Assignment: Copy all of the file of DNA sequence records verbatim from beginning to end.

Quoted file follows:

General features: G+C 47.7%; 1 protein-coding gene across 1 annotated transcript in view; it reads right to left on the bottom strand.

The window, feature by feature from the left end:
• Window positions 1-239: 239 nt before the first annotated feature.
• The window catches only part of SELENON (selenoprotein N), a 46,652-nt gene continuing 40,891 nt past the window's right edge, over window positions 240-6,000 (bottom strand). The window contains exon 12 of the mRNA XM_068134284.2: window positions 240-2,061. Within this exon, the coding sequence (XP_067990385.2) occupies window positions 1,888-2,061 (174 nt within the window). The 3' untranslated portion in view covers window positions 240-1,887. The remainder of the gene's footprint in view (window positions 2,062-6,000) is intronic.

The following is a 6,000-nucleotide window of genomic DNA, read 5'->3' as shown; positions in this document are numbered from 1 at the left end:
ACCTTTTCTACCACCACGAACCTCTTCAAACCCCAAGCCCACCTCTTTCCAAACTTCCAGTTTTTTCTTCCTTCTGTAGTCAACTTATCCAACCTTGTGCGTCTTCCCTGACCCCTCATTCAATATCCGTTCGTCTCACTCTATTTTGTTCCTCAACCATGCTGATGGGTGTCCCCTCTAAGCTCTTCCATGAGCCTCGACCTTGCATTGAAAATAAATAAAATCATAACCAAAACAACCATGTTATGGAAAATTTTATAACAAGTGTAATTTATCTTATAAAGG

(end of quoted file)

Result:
General features: G+C 47.7%; 1 protein-coding gene across 1 annotated transcript in view; it reads right to left on the bottom strand.

The window, feature by feature from the left end:
• Window positions 1-239: 239 nt before the first annotated feature.
• The window catches only part of SELENON (selenoprotein N), a 46,652-nt gene continuing 40,891 nt past the window's right edge, over window positions 240-6,000 (bottom strand). The window contains exon 12 of the mRNA XM_068134284.2: window positions 240-2,061. Within this exon, the coding sequence (XP_067990385.2) occupies window positions 1,888-2,061 (174 nt within the window). The 3' untranslated portion in view covers window positions 240-1,887. The remainder of the gene's footprint in view (window positions 2,062-6,000) is intronic.

The following is a 6,000-nucleotide window of genomic DNA, read 5'->3' as shown; positions in this document are numbered from 1 at the left end:
ACCTTTTCTACCACCACGAACCTCTTCAAACCCCAAGCCCACCTCTTTCCAAACTTCCAGTTTTTTCTTCCTTCTGTAGTCAACTTATCCAACCTTGTGCGTCTTCCCTGACCCCTCATTCAATATCCGTTCGTCTCACTCTATTTTGTTCCTCAACCATGCTGATGGGTGTCCCCTCTAAGCTCTTCCATGAGCCTCGACCTTGCATTGAAAATAAATAAAATCATAACCAAAACAACCATGTTATGGAAAATTTTATAACAAGTGTAATTTATCTTATAAAGG